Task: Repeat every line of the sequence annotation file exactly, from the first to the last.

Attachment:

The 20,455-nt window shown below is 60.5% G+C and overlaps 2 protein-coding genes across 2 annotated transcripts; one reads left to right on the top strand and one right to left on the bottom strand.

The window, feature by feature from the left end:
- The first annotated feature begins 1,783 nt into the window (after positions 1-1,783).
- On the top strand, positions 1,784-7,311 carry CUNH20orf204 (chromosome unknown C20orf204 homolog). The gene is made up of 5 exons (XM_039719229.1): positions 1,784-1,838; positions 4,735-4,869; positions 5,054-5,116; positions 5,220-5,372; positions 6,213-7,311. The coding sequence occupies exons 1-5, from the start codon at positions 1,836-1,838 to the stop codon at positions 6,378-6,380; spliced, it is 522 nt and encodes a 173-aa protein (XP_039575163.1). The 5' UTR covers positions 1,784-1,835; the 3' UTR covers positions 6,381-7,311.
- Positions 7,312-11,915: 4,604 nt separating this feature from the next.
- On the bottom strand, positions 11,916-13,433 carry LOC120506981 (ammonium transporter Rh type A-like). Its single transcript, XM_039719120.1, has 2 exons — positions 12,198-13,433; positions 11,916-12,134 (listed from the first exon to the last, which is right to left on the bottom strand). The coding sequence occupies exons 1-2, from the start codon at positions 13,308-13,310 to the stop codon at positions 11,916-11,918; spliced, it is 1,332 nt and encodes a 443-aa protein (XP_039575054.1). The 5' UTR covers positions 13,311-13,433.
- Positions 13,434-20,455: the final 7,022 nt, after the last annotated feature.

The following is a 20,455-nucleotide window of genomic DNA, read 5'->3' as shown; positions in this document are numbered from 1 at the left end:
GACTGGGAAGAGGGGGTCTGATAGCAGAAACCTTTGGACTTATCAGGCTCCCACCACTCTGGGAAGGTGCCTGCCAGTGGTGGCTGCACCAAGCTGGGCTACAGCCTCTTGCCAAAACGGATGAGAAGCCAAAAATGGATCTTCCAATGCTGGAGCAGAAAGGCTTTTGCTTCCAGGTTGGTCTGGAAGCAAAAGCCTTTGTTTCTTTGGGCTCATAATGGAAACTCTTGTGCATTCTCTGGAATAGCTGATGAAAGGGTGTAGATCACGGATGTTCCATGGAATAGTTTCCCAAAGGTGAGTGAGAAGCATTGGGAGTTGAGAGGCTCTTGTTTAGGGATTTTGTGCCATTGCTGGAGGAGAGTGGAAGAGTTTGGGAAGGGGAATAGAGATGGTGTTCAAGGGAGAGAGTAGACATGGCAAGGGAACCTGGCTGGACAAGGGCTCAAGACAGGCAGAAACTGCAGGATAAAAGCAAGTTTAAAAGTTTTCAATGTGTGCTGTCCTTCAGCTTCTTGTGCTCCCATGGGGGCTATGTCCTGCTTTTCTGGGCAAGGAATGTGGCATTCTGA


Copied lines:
The 20,455-nt window shown below is 60.5% G+C and overlaps 2 protein-coding genes across 2 annotated transcripts; one reads left to right on the top strand and one right to left on the bottom strand.

The window, feature by feature from the left end:
- The first annotated feature begins 1,783 nt into the window (after positions 1-1,783).
- On the top strand, positions 1,784-7,311 carry CUNH20orf204 (chromosome unknown C20orf204 homolog). The gene is made up of 5 exons (XM_039719229.1): positions 1,784-1,838; positions 4,735-4,869; positions 5,054-5,116; positions 5,220-5,372; positions 6,213-7,311. The coding sequence occupies exons 1-5, from the start codon at positions 1,836-1,838 to the stop codon at positions 6,378-6,380; spliced, it is 522 nt and encodes a 173-aa protein (XP_039575163.1). The 5' UTR covers positions 1,784-1,835; the 3' UTR covers positions 6,381-7,311.
- Positions 7,312-11,915: 4,604 nt separating this feature from the next.
- On the bottom strand, positions 11,916-13,433 carry LOC120506981 (ammonium transporter Rh type A-like). Its single transcript, XM_039719120.1, has 2 exons — positions 12,198-13,433; positions 11,916-12,134 (listed from the first exon to the last, which is right to left on the bottom strand). The coding sequence occupies exons 1-2, from the start codon at positions 13,308-13,310 to the stop codon at positions 11,916-11,918; spliced, it is 1,332 nt and encodes a 443-aa protein (XP_039575054.1). The 5' UTR covers positions 13,311-13,433.
- Positions 13,434-20,455: the final 7,022 nt, after the last annotated feature.

The following is a 20,455-nucleotide window of genomic DNA, read 5'->3' as shown; positions in this document are numbered from 1 at the left end:
GACTGGGAAGAGGGGGTCTGATAGCAGAAACCTTTGGACTTATCAGGCTCCCACCACTCTGGGAAGGTGCCTGCCAGTGGTGGCTGCACCAAGCTGGGCTACAGCCTCTTGCCAAAACGGATGAGAAGCCAAAAATGGATCTTCCAATGCTGGAGCAGAAAGGCTTTTGCTTCCAGGTTGGTCTGGAAGCAAAAGCCTTTGTTTCTTTGGGCTCATAATGGAAACTCTTGTGCATTCTCTGGAATAGCTGATGAAAGGGTGTAGATCACGGATGTTCCATGGAATAGTTTCCCAAAGGTGAGTGAGAAGCATTGGGAGTTGAGAGGCTCTTGTTTAGGGATTTTGTGCCATTGCTGGAGGAGAGTGGAAGAGTTTGGGAAGGGGAATAGAGATGGTGTTCAAGGGAGAGAGTAGACATGGCAAGGGAACCTGGCTGGACAAGGGCTCAAGACAGGCAGAAACTGCAGGATAAAAGCAAGTTTAAAAGTTTTCAATGTGTGCTGTCCTTCAGCTTCTTGTGCTCCCATGGGGGCTATGTCCTGCTTTTCTGGGCAAGGAATGTGGCATTCTGA